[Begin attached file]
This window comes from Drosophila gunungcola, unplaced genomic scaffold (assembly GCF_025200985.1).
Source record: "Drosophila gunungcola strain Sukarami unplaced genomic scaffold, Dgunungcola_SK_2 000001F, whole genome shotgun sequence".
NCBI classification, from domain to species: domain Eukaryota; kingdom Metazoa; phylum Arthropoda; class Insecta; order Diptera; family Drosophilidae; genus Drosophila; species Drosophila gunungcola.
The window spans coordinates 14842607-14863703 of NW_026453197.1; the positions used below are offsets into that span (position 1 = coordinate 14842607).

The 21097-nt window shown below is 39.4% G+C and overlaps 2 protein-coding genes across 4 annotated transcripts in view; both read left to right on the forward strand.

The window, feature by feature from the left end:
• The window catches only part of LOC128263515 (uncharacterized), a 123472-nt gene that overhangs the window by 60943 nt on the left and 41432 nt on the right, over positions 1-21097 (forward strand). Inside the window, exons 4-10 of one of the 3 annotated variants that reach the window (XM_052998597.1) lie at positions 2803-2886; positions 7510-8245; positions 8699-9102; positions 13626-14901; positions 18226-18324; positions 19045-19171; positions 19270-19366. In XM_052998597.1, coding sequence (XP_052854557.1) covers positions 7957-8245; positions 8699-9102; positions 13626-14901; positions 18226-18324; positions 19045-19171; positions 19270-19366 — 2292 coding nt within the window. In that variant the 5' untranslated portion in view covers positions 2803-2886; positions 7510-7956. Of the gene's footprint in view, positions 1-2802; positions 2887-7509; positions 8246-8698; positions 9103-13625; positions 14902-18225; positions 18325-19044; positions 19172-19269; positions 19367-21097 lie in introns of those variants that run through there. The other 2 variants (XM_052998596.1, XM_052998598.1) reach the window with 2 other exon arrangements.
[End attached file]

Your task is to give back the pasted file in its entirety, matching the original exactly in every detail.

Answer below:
This window comes from Drosophila gunungcola, unplaced genomic scaffold (assembly GCF_025200985.1).
Source record: "Drosophila gunungcola strain Sukarami unplaced genomic scaffold, Dgunungcola_SK_2 000001F, whole genome shotgun sequence".
NCBI classification, from domain to species: domain Eukaryota; kingdom Metazoa; phylum Arthropoda; class Insecta; order Diptera; family Drosophilidae; genus Drosophila; species Drosophila gunungcola.
The window spans coordinates 14842607-14863703 of NW_026453197.1; the positions used below are offsets into that span (position 1 = coordinate 14842607).

The 21097-nt window shown below is 39.4% G+C and overlaps 2 protein-coding genes across 4 annotated transcripts in view; both read left to right on the forward strand.

The window, feature by feature from the left end:
• The window catches only part of LOC128263515 (uncharacterized), a 123472-nt gene that overhangs the window by 60943 nt on the left and 41432 nt on the right, over positions 1-21097 (forward strand). Inside the window, exons 4-10 of one of the 3 annotated variants that reach the window (XM_052998597.1) lie at positions 2803-2886; positions 7510-8245; positions 8699-9102; positions 13626-14901; positions 18226-18324; positions 19045-19171; positions 19270-19366. In XM_052998597.1, coding sequence (XP_052854557.1) covers positions 7957-8245; positions 8699-9102; positions 13626-14901; positions 18226-18324; positions 19045-19171; positions 19270-19366 — 2292 coding nt within the window. In that variant the 5' untranslated portion in view covers positions 2803-2886; positions 7510-7956. Of the gene's footprint in view, positions 1-2802; positions 2887-7509; positions 8246-8698; positions 9103-13625; positions 14902-18225; positions 18325-19044; positions 19172-19269; positions 19367-21097 lie in introns of those variants that run through there. The other 2 variants (XM_052998596.1, XM_052998598.1) reach the window with 2 other exon arrangements.